Few ThinkPads have such a strange line-up as what made up the T430 family. It contained several machines that prior to it and after that were unique. Out of all of the modern T400 series, there are more unique models in this era than any other. It seems like a lot of experimentation was happening during this time and that seems to line up with all of the different features, and chassis variants that we see in the T430 lineup.
Let’s unpack what is on the table. The following models make up the line:
- T530 (Honourable mention as it is the same generation)
As you can see, some normal contenders like the T430 and T530 make up the 14″ and 15″ models respectively. The T430s was also a common sight since the T400 introduced the “s” suffix to the T series. However, the T431s and T430u are exceptionally unique, both in how common they are and what they brought in terms of design to ThinkPad.
Possibly one of the most loved ThinkPads of the 2010s, this ThinkPad was one of the last ones that allowed you to upgrade the CPU and other key components. It would inherit most of its design elements from the T420 with the exception of the newer style keyboard replacing the classic seven-row. The x30 series also came equipped with both the ThinkLight and the new backlit keyboard option, being the only generation to feature both on one machine. The T430 was the only of the family with the exception of the T530 to be socketed for the CPU allowing for easier upgrades. This caused quite a ruckus among some fans of the 7-row, but ultimately it prevailed. To learn more, check out this article and the video below:
The T430s is a lighter and slimmer version of the standard T430. It had less in common with its bigger, more modular brother. Battery life was a bit of a challenge since it maxed out at 44Wh. The machine thankfully can take an UltraBay Slim battery to help with the battery life. It also featured a carbon-fibre-hybrid lid with a magnesium base and roll cage to help with durability. As I mentioned above, the “s” suffix all started with the T400s which has a lot in common visually with the X300 and X301 right down to the battery construction and placement and port selection. While I have featured the X300 and X301 in Project Kodachi, I haven’t had the pleasure of seeing a T400s.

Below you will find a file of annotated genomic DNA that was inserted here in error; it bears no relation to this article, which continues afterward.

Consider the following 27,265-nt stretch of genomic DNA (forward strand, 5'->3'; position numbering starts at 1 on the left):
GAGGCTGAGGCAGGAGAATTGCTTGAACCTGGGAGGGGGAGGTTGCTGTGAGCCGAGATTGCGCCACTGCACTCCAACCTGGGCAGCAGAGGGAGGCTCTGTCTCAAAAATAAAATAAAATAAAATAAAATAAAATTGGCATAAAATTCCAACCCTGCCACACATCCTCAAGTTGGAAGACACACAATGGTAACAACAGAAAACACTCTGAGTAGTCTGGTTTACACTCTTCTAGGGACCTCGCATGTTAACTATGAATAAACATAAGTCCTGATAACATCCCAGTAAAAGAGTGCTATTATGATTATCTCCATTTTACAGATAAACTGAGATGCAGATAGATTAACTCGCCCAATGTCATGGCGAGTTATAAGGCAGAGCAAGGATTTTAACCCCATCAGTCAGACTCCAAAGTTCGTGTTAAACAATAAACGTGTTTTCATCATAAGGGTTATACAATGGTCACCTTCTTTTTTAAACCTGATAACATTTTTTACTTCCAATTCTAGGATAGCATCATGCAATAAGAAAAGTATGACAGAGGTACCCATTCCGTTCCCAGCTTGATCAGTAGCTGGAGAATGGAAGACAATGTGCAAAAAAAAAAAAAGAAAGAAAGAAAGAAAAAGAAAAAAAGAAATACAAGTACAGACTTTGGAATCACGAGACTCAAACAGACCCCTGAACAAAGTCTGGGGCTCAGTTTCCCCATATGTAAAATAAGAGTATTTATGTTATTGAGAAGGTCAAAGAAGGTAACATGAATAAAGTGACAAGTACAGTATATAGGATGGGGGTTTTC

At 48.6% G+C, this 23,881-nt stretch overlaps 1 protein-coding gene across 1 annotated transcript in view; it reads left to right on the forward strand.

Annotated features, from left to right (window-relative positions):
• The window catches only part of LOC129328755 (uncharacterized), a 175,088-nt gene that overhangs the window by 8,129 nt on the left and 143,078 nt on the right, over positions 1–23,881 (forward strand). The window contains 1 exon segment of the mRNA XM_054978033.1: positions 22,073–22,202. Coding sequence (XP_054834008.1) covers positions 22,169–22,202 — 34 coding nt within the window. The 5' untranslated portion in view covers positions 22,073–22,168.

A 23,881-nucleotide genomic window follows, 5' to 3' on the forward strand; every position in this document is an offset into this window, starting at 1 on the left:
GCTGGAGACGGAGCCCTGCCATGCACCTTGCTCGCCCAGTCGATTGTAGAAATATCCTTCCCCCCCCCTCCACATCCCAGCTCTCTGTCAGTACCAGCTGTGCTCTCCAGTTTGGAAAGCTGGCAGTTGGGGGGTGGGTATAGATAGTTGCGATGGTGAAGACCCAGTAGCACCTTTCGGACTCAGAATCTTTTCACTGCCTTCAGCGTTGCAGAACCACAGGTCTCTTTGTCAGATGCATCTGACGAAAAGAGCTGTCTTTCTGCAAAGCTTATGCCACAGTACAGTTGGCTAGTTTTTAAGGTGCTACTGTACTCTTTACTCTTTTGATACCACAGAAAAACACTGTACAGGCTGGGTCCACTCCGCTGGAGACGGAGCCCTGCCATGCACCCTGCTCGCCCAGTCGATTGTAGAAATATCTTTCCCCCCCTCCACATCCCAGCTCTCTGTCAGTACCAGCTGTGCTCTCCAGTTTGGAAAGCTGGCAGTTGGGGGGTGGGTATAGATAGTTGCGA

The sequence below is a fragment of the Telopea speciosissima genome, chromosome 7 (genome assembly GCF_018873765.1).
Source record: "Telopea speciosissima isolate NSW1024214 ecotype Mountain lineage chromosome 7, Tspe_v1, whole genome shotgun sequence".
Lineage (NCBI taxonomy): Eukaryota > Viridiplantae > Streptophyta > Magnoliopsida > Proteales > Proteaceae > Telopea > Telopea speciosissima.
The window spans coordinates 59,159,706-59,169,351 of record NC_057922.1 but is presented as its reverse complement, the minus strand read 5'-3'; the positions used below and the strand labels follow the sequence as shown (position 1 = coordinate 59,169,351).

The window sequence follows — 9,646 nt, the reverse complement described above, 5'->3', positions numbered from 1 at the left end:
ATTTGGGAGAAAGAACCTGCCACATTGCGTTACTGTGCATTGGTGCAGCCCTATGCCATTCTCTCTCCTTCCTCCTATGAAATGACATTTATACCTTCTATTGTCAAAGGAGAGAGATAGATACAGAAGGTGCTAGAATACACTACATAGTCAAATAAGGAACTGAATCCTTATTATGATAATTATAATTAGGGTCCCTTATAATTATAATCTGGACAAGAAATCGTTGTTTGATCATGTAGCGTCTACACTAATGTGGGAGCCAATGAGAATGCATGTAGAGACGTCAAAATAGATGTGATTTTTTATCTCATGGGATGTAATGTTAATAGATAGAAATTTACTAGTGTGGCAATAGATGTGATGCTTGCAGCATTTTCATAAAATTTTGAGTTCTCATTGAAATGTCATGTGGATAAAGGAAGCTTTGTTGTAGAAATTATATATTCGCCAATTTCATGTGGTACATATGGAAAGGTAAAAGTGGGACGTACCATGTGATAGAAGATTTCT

Probably the most controversial model in the T430 family, this machine introduced several changes that would be loved by some and vilified by others. The complete redesign reportedly took about nine months to complete. It was released after the T430u and was the thinnest in the T series lineup to that point. It removed the ThinkLight, introduced a new keyboard layout, introduced the ClickPad with the integrated TrackPoint buttons, only one RAM slot and overall had the beginnings of the design that the T440 and onward would take. With one RAM slot, 12GB is the maximum RAM possible on these machines. Web cameras, fingerprint readers and backlit keyboards were also optional. It is worth noting that the T431s and T430u listed below are the only two machines that do not have support for the 1vyrain BIOS mod. Like the T430u, it also sports an internal battery pack and no Optical Drive Bay.
If the T431s was a leap into the unknown the T430u was the frontier before it. While it had many new features, it maintained just as many but with slight tweaks and variations. For example, it still has a ThinkLight, but one, unlike any other ThinkPad. It has no backlit keyboard option at all. Like the T431s it had no display hooks. It also had no docking port, optical drive or traditional roll cage found on the T430. One of my favourite features has to be the removable base plate. It is also the first T series that featured an aluminum display lid. It had a larger ClickPad than the other T series devices of the era.
Of course, the T530 is the 15-inch version of the same era, but it has more in common with the W530 than the T430 series. It even shares the same Hardware Maintenance Manual with the W530 and T530i.